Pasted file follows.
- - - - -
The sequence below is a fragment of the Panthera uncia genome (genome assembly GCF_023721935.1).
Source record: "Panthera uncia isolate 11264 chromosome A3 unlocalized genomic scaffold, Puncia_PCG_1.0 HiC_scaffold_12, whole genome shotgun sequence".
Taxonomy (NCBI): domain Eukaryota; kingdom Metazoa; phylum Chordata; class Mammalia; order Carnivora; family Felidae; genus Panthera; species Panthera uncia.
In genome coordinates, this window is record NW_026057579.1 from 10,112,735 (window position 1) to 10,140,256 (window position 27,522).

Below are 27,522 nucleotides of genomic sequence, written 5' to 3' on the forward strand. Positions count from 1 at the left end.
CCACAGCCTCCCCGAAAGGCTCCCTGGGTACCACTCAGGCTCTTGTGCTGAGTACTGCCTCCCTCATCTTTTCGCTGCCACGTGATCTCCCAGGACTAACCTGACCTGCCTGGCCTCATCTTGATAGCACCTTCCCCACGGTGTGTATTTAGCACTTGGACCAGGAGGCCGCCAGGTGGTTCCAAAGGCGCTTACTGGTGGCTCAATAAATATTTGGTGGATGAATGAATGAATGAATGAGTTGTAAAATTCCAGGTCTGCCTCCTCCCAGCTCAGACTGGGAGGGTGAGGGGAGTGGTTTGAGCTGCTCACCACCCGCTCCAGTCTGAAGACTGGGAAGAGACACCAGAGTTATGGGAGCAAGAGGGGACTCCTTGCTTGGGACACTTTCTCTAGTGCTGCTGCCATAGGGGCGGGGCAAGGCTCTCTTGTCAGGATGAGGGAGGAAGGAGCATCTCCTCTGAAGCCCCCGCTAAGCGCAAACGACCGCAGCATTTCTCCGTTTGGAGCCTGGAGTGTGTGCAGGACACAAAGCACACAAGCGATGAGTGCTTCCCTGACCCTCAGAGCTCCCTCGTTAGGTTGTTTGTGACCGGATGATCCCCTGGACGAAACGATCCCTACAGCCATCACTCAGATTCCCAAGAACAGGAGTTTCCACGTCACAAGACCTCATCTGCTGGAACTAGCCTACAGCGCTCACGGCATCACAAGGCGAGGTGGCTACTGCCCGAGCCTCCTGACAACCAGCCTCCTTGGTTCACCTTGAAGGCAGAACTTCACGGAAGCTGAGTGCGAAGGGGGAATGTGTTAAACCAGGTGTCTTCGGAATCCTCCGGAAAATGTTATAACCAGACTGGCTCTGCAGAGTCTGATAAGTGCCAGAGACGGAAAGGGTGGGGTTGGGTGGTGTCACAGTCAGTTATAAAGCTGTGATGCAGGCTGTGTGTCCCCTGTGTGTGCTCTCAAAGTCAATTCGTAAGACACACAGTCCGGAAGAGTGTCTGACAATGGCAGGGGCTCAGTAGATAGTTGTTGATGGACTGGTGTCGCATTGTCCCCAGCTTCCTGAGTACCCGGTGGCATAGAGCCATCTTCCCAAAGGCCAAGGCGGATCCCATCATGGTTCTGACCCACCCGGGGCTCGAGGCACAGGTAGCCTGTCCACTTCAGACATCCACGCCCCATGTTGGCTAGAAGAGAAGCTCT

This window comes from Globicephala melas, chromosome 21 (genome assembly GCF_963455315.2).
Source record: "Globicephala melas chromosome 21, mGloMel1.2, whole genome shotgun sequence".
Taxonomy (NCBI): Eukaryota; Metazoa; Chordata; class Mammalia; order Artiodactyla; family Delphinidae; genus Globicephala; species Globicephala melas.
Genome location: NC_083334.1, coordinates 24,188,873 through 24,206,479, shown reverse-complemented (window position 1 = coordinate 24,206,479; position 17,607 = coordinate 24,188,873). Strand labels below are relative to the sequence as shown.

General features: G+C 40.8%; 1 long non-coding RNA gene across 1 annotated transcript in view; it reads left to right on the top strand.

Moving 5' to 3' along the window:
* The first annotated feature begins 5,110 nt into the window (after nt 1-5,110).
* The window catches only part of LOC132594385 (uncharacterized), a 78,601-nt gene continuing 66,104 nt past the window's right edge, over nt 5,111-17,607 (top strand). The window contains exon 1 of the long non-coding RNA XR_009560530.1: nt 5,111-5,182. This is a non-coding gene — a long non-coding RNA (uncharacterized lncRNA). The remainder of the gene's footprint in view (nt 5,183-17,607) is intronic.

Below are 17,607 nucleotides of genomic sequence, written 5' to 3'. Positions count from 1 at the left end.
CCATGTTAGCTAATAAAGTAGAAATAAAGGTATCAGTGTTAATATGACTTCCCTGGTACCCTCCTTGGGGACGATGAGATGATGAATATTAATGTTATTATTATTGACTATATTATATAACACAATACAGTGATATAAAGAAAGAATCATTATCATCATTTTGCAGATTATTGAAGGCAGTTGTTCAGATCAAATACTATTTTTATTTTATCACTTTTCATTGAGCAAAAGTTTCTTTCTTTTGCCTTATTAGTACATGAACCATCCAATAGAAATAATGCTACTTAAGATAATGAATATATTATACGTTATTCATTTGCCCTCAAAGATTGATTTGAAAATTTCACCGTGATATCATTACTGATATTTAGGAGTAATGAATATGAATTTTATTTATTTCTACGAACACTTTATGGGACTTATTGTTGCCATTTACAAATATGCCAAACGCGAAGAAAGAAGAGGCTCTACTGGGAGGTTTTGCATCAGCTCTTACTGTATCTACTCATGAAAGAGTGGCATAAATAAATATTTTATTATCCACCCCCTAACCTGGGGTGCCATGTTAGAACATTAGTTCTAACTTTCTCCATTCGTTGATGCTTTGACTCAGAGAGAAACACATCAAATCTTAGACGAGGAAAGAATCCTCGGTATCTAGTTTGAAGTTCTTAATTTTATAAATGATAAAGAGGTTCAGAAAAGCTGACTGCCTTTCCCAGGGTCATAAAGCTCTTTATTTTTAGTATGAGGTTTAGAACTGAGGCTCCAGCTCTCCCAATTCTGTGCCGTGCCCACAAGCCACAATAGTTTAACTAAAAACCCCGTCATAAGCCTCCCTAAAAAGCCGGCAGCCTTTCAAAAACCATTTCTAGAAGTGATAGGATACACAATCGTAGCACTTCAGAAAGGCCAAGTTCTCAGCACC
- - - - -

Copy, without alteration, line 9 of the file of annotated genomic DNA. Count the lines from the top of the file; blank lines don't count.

Taxonomy (NCBI): Eukaryota; Metazoa; Chordata; class Mammalia; order Artiodactyla; family Delphinidae; genus Globicephala; species Globicephala melas.